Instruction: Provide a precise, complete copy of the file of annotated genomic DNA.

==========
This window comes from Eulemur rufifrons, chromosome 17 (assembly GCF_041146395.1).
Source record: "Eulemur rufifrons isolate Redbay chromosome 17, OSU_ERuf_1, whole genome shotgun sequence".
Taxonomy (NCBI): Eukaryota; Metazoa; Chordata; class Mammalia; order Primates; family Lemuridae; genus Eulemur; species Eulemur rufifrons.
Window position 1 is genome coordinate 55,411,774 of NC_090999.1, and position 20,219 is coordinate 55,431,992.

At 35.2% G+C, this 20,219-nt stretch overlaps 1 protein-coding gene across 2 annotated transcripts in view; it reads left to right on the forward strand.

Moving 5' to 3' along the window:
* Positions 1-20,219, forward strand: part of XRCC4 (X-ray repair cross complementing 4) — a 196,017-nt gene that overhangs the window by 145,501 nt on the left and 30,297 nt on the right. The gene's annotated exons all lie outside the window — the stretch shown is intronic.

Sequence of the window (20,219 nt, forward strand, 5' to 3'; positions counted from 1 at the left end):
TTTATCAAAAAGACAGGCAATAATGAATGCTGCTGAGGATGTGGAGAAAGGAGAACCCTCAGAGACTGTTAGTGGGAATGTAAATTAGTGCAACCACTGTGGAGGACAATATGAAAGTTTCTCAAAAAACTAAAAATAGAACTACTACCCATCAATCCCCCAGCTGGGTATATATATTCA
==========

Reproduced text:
This window comes from Eulemur rufifrons, chromosome 17 (assembly GCF_041146395.1).
Source record: "Eulemur rufifrons isolate Redbay chromosome 17, OSU_ERuf_1, whole genome shotgun sequence".
Taxonomy (NCBI): Eukaryota; Metazoa; Chordata; class Mammalia; order Primates; family Lemuridae; genus Eulemur; species Eulemur rufifrons.
Window position 1 is genome coordinate 55,411,774 of NC_090999.1, and position 20,219 is coordinate 55,431,992.

At 35.2% G+C, this 20,219-nt stretch overlaps 1 protein-coding gene across 2 annotated transcripts in view; it reads left to right on the forward strand.

Moving 5' to 3' along the window:
* Positions 1-20,219, forward strand: part of XRCC4 (X-ray repair cross complementing 4) — a 196,017-nt gene that overhangs the window by 145,501 nt on the left and 30,297 nt on the right. The gene's annotated exons all lie outside the window — the stretch shown is intronic.

Sequence of the window (20,219 nt, forward strand, 5' to 3'; positions counted from 1 at the left end):
TTTATCAAAAAGACAGGCAATAATGAATGCTGCTGAGGATGTGGAGAAAGGAGAACCCTCAGAGACTGTTAGTGGGAATGTAAATTAGTGCAACCACTGTGGAGGACAATATGAAAGTTTCTCAAAAAACTAAAAATAGAACTACTACCCATCAATCCCCCAGCTGGGTATATATATTCA